Cullan nodded. "Did look kinda pretty," he mused. "Anyway, okay, war, yes, so, coast road. Took us a week to get round the Shoulder, then we left the coast and headed due west into these mountains, which took another week. So that's twenty-nine days - hey, the Turn of the Year!"
"Happy birthday, Morgan," Alys said, toasting her with a swig from her own water bottle.
"She's what, seventeen now?" asked Kenyon.
Cullan closed his eyes and threw back his head in thought, trying to remember a conversation held in a cellar a little over a year ago. "Yes," he eventually decided.
"Right, so we're in time then," Kenyon said, making to stand up.
"We might not be," Alys put out her hand to hold him down, "it took us a few more days to get to Danash then to here again."
"We did, unfortunately," Cullan said. "Let me think ... We crossed the border back into Turnobae on the Turn of the Year. We arrived at Danash the next day, got paid first thing next morning..."
"Stingy bastard," Kenyon muttered.
"... and arrived here by carpet two days later. So that puts us at January the fifth - what day is it today?"
"Well, where'd we get to in our reckoning? Turn of the year when we reached these mountains, yes?"
"Yes. And we've been going through them for, lessee, six days. Great, Westnight!"
"January the sixth! Yes! We can knock!"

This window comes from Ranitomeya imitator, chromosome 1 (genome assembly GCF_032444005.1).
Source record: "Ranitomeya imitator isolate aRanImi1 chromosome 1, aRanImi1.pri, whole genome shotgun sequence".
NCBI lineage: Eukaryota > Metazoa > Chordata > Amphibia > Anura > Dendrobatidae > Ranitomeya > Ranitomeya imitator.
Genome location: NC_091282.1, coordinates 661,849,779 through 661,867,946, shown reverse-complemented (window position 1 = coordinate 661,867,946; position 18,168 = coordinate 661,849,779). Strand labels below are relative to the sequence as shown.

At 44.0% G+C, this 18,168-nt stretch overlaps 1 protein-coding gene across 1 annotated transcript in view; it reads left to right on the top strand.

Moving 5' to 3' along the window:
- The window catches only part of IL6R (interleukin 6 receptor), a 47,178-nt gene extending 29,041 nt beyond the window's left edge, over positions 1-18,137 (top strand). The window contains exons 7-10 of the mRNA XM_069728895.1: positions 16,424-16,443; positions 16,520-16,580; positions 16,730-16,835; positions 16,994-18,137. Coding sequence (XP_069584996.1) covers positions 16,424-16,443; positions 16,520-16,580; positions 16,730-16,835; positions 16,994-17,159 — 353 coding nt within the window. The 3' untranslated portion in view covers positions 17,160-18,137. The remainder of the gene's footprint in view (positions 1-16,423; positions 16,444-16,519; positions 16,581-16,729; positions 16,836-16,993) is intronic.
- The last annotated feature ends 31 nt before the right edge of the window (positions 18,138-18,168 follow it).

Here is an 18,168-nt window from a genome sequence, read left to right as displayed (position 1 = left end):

They all got up. They unloaded the supplies they'd brought with them on the cart (mostly firewood and extra food & water, but there was a couple of helmets, a spare sword, and a greataxe as well), and with Cullan holding a stick from the fire for light, they found the still-intact portico that was the front door to the Ruined Temple of Rast, domain and school of the Sage Mordlin. Kenyon used the butt of his greataxe to hammer a couple of times on the blank stone of the back wall. They waited quietly, muttering things like, "It'll be good to see Morgan again," and, "I wonder if Mordlin'll have any work for us?" After a few minutes, one of Mordlin's typically silent guards appeared and beckoned them inside. They were led through the maze of underground passages to the same rooms they had been accommodated in last year, where they were met by an Elf they recognised as Fingolfin, one of Mordlin's senior aides.